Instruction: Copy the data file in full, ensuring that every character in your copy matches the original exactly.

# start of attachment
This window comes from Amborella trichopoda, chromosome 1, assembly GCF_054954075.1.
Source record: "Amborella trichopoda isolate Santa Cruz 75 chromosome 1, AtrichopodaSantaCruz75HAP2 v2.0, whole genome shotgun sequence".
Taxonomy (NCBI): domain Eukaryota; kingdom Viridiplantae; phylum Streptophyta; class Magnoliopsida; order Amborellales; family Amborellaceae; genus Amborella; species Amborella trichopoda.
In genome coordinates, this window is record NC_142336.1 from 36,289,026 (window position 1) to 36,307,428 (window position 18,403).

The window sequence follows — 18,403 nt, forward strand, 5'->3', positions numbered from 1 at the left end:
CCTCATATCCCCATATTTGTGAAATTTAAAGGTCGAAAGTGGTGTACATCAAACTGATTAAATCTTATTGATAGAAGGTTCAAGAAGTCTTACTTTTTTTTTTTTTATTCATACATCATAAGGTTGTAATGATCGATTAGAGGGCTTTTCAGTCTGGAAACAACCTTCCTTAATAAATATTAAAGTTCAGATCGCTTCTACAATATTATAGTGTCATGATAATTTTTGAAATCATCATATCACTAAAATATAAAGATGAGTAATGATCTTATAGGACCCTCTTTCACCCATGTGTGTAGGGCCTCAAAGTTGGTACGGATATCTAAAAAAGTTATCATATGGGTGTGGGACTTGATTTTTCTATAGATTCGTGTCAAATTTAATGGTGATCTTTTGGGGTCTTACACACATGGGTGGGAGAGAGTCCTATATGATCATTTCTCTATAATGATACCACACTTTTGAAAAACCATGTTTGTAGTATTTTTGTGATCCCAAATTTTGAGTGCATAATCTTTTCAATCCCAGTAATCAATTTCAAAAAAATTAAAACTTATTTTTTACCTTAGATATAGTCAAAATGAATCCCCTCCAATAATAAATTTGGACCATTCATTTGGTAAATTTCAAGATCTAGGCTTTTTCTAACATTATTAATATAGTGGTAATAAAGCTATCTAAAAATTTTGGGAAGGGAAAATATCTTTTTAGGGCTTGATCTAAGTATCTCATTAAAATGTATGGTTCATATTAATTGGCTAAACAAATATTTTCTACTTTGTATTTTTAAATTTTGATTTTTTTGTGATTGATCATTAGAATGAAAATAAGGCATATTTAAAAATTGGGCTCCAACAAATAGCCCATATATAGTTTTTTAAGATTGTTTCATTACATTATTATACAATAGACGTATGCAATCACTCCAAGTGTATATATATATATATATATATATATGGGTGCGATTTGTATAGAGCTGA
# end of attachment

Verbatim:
This window comes from Amborella trichopoda, chromosome 1, assembly GCF_054954075.1.
Source record: "Amborella trichopoda isolate Santa Cruz 75 chromosome 1, AtrichopodaSantaCruz75HAP2 v2.0, whole genome shotgun sequence".
Taxonomy (NCBI): domain Eukaryota; kingdom Viridiplantae; phylum Streptophyta; class Magnoliopsida; order Amborellales; family Amborellaceae; genus Amborella; species Amborella trichopoda.
In genome coordinates, this window is record NC_142336.1 from 36,289,026 (window position 1) to 36,307,428 (window position 18,403).

The window sequence follows — 18,403 nt, forward strand, 5'->3', positions numbered from 1 at the left end:
CCTCATATCCCCATATTTGTGAAATTTAAAGGTCGAAAGTGGTGTACATCAAACTGATTAAATCTTATTGATAGAAGGTTCAAGAAGTCTTACTTTTTTTTTTTTTATTCATACATCATAAGGTTGTAATGATCGATTAGAGGGCTTTTCAGTCTGGAAACAACCTTCCTTAATAAATATTAAAGTTCAGATCGCTTCTACAATATTATAGTGTCATGATAATTTTTGAAATCATCATATCACTAAAATATAAAGATGAGTAATGATCTTATAGGACCCTCTTTCACCCATGTGTGTAGGGCCTCAAAGTTGGTACGGATATCTAAAAAAGTTATCATATGGGTGTGGGACTTGATTTTTCTATAGATTCGTGTCAAATTTAATGGTGATCTTTTGGGGTCTTACACACATGGGTGGGAGAGAGTCCTATATGATCATTTCTCTATAATGATACCACACTTTTGAAAAACCATGTTTGTAGTATTTTTGTGATCCCAAATTTTGAGTGCATAATCTTTTCAATCCCAGTAATCAATTTCAAAAAAATTAAAACTTATTTTTTACCTTAGATATAGTCAAAATGAATCCCCTCCAATAATAAATTTGGACCATTCATTTGGTAAATTTCAAGATCTAGGCTTTTTCTAACATTATTAATATAGTGGTAATAAAGCTATCTAAAAATTTTGGGAAGGGAAAATATCTTTTTAGGGCTTGATCTAAGTATCTCATTAAAATGTATGGTTCATATTAATTGGCTAAACAAATATTTTCTACTTTGTATTTTTAAATTTTGATTTTTTTGTGATTGATCATTAGAATGAAAATAAGGCATATTTAAAAATTGGGCTCCAACAAATAGCCCATATATAGTTTTTTAAGATTGTTTCATTACATTATTATACAATAGACGTATGCAATCACTCCAAGTGTATATATATATATATATATATATATGGGTGCGATTTGTATAGAGCTGA